Social Media GuidelinesThe Association of State and Provincial Psychology Boards (ASPPB), the national organization for psychology regulatory/licensing boards in Canada and the USA, developed and recently adopted social media guidelines that it recommends member boards use for regulating social media uses.

The purposes of the ASPPB telepsychology guidelines are to:

  1. Define what is considered social media and to provide guidance to psychology regulatory boards in both countries in identifying and communicating what is considered appropriate and inappropriate uses of social media and to promote consistency and clarity about this across jurisdictions, and
  2. Give guidance to individual psychologists about how to apply ethical standards to the uses of the many different forms of social media.

The development of the guidelines included reviewing the professional literature for health professions, relevant guidelines, standards, current laws, and regulations. Included are guidelines about confidentiality, informed consent, risk management, competence, multiple relationships, professional conduct, the security of information, personal use of social media, and regulatory board uses of social media.  Vignettes for each of the major categories of guidelines are provided as examples of how the guidelines can be applied.  Since the ASPPB telepsychology guidelines are aspirational rather than new mandatory standards, they allow for some latitude in how they can be applied in a wide range of circumstances. Given the increasing interjurisdictional nature of psychological practice and mobility of psychologists across jurisdictions during their careers, the use of a common set of social media guidelines by psychology licensing boards for judging social media uses will benefit both psychologists and regulatory boards.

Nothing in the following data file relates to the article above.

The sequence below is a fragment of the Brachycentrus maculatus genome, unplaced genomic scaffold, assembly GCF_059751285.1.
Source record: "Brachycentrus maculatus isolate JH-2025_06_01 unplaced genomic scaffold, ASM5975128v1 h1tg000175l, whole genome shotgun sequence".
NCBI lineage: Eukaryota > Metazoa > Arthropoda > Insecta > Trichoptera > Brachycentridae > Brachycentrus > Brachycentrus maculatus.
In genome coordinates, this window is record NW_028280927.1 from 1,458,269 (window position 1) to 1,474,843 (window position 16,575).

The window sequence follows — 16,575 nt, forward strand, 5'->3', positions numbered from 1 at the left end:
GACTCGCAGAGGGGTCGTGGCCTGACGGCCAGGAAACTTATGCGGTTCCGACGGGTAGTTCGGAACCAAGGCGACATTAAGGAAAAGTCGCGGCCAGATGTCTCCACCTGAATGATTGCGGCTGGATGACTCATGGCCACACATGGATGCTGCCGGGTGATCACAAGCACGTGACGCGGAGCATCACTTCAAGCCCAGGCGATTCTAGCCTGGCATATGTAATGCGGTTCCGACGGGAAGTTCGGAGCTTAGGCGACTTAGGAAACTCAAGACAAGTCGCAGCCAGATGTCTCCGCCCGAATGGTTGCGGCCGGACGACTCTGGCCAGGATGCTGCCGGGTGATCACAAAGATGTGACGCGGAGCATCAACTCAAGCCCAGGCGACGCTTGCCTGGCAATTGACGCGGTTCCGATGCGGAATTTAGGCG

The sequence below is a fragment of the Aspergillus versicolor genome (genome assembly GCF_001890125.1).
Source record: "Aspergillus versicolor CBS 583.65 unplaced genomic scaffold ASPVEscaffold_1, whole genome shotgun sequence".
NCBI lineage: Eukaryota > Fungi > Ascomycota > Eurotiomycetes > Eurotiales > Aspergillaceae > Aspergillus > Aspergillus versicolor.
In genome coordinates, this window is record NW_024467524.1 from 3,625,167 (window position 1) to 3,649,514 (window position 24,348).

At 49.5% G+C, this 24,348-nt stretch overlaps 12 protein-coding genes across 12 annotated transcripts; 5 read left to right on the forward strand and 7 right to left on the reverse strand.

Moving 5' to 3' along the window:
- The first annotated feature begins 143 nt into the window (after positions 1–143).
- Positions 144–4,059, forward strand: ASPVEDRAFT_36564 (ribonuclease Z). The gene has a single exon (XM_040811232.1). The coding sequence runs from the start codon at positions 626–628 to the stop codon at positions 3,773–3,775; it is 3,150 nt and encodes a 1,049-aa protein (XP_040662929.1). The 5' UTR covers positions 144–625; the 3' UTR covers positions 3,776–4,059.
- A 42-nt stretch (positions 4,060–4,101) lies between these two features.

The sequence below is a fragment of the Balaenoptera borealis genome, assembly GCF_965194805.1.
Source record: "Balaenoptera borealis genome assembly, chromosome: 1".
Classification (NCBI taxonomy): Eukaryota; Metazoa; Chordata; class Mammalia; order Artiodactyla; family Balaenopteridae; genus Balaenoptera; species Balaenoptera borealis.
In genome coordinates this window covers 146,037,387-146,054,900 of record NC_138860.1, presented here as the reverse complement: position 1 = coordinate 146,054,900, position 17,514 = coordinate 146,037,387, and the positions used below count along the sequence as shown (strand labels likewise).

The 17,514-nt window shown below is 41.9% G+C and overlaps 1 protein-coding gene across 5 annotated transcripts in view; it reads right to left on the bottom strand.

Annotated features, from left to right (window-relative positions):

The ASPPB telepsychology guidelines, “Guidelines for the Use of Social Media by Psychologists in Practice and by Psychology Regulatory Boards,”  are posted on the ASPPB website.  In addition to the guidelines document, a 64-page whitepaper that includes background information obtained in developing the guidelines is also posted at the same location. Given the amount of thought and effort put into these Social media guidelines by ASPPB members, it may be helpful to note that they are publicly available for free, and useful for all healthcare professionals to consider whewn making decisions about their use of social media of all types.

An article titled The Development of Social Media Guidelines for Psychologists and for Regulatory Use, coauthored by Kenneth Drude and Karen Messer-Engel, describing the guidelines and the process used in creating them was recently published online by the Journal for Technology in Behavioral Science. 

Two additional TBHI articles describing HIPAA-compliant social media are also available here: HIPAA & Social Media: The HIPAA-Compliant Social Media Guide  and Are You Engaging in HIPAA Compliant Social Media?


Kenneth Drude, PhD, is a past president of the Ohio Board of Psychology, a past president and finance officer of the Ohio Psychological Association (OPA), and served on the OPA board for 28 years. Dr. Drude chaired the OPA committee that developed the first state psychological association telepsychology guidelines adopted in 2008.  He served on task forces that developed the American Telemedicine Association telemental health guidelines and drafted the Association for State and Provincial Psychology Boards’ interjurisdictional compact for telepsychology. His major areas of professional interests are in telemental health policy, regulation, training, and practice. He is an active member of the Coalition for Technology in Behavioral Science, American Psychological Association, American Telemedicine Association, and the Association of State and Provincial Psychology Boards.